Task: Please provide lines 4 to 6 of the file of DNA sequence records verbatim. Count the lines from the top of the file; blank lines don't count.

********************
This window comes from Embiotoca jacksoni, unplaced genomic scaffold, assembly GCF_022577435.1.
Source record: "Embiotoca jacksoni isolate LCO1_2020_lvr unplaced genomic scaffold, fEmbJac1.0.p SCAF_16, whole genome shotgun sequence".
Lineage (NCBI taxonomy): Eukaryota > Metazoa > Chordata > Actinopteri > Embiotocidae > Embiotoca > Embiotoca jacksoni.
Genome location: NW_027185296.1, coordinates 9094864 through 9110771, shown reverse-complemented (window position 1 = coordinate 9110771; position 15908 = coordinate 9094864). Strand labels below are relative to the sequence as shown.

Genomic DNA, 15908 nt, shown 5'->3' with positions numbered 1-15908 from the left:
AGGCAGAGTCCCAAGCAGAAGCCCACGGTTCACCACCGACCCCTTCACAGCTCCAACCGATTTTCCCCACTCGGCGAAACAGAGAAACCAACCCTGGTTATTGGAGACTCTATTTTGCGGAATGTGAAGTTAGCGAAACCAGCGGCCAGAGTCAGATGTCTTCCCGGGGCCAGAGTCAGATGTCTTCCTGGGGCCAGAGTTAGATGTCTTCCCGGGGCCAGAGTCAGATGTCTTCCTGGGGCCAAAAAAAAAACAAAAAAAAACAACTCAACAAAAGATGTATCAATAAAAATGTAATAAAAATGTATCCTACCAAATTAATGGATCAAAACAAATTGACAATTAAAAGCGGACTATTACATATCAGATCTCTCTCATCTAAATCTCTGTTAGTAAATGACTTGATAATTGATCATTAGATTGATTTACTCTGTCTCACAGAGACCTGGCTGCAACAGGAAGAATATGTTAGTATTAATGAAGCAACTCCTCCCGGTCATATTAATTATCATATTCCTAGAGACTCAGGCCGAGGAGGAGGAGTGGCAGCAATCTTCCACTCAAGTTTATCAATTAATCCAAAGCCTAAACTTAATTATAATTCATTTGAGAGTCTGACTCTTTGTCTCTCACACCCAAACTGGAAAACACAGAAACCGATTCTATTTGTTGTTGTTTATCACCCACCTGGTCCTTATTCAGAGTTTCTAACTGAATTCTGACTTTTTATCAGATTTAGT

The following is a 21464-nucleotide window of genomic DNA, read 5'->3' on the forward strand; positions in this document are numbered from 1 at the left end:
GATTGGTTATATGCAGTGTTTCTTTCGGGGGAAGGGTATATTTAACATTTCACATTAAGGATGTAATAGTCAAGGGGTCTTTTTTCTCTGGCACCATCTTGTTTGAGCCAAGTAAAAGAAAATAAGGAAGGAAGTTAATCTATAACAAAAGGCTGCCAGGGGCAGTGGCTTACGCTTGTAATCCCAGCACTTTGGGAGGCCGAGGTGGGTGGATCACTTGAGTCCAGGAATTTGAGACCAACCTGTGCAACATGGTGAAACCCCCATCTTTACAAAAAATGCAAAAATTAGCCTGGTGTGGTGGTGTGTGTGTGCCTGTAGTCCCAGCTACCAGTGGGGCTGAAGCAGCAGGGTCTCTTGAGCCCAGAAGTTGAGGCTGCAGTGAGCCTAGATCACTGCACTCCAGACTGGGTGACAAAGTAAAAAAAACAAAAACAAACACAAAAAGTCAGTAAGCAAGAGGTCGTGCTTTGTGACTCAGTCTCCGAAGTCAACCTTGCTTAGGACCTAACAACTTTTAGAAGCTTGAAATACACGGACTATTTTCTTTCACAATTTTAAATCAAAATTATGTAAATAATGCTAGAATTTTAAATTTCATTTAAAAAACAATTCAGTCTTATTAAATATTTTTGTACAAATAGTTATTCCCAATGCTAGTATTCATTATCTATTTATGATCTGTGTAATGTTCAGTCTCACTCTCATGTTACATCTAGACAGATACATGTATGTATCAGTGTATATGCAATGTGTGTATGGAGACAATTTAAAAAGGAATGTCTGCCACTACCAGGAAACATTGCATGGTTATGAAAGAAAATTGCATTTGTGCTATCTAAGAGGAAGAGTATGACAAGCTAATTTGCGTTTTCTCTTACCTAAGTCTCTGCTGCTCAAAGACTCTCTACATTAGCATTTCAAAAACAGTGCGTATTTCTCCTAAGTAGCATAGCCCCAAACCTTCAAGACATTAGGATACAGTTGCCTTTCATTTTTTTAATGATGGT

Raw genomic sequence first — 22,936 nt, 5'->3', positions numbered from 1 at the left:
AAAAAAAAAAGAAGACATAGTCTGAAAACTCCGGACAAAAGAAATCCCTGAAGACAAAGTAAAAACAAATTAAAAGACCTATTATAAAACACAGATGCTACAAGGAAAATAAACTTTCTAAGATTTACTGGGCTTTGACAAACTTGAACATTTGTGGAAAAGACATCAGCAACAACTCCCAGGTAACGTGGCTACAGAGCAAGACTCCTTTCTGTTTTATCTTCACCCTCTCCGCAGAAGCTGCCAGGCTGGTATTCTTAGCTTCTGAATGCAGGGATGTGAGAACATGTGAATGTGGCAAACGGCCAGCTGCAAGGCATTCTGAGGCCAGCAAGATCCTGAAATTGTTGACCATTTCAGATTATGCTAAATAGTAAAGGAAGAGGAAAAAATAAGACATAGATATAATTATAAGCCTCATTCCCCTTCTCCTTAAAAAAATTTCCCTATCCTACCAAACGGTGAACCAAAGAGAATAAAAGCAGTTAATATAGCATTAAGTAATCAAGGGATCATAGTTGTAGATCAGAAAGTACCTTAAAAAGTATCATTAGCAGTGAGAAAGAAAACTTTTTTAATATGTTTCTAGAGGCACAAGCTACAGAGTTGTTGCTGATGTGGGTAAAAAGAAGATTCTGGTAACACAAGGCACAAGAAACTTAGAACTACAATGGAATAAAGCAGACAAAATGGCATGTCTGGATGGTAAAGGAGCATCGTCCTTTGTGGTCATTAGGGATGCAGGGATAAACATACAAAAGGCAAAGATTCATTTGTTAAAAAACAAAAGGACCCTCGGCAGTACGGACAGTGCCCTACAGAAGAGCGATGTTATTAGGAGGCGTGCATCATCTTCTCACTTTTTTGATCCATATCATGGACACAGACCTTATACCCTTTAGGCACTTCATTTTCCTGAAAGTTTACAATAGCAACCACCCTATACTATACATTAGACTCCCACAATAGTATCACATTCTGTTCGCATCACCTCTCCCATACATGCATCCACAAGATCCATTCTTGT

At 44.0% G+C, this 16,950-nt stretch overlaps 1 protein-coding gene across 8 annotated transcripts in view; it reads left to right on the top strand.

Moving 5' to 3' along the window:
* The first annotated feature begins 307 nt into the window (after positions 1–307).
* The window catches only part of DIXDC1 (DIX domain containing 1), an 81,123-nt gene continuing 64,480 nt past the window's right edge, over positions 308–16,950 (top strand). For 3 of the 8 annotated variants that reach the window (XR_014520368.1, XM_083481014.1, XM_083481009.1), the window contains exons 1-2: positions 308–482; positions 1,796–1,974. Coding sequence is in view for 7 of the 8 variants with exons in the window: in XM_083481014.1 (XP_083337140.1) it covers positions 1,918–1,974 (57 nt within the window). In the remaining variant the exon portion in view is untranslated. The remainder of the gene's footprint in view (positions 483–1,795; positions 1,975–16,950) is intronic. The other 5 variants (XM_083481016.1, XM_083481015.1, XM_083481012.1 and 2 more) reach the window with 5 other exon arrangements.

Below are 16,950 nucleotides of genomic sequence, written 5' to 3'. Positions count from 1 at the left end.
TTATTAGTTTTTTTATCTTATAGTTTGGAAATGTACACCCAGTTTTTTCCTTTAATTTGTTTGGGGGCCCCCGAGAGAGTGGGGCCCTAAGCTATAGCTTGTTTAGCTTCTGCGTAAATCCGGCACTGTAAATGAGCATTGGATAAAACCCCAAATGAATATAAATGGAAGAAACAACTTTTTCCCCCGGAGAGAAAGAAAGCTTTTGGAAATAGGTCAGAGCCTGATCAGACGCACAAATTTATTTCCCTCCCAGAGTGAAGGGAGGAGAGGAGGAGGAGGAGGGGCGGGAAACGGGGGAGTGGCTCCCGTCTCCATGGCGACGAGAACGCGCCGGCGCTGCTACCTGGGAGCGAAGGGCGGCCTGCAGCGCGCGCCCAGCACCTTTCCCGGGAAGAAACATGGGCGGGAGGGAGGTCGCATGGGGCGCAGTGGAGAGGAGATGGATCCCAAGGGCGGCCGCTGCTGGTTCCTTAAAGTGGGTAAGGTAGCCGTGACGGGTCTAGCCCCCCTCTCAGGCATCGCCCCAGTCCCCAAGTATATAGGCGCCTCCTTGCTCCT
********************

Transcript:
Genome location: NW_027185296.1, coordinates 9094864 through 9110771, shown reverse-complemented (window position 1 = coordinate 9110771; position 15908 = coordinate 9094864). Strand labels below are relative to the sequence as shown.

Genomic DNA, 15908 nt, shown 5'->3' with positions numbered 1-15908 from the left:
AGGCAGAGTCCCAAGCAGAAGCCCACGGTTCACCACCGACCCCTTCACAGCTCCAACCGATTTTCCCCACTCGGCGAAACAGAGAAACCAACCCTGGTTATTGGAGACTCTATTTTGCGGAATGTGAAGTTAGCGAAACCAGCGGCCAGAGTCAGATGTCTTCCCGGGGCCAGAGTCAGATGTCTTCCTGGGGCCAGAGTTAGATGTCTTCCCGGGGCCAGAGTCAGATGTCTTCCTGGGGCCAAAAAAAAAACAAAAAAAAACAACTCAACAAAAGATGTATCAATAAAAATGTAATAAAAATGTATCCTACCAAATTAATGGATCAAAACAAATTGACAATTAAAAGCGGACTATTACATATCAGATCTCTCTCATCTAAATCTCTGTTAGTAAATGACTTGATAATTGATCATTAGATTGATTTACTCTGTCTCACAGAGACCTGGCTGCAACAGGAAGAATATGTTAGTATTAATGAAGCAACTCCTCCCGGTCATATTAATTATCATATTCCTAGAGACTCAGGCCGAGGAGGAGGAGTGGCAGCAATCTTCCACTCAAGTTTATCAATTAATCCAAAGCCTAAACTTAATTATAATTCATTTGAGAGTCTGACTCTTTGTCTCTCACACCCAAACTGGAAAACACAGAAACCGATTCTATTTGTTGTTGTTTATCACCCACCTGGTCCTTATTCAGAGTTTCTAACTGAATTCTGACTTTTTATCAGATTTAGT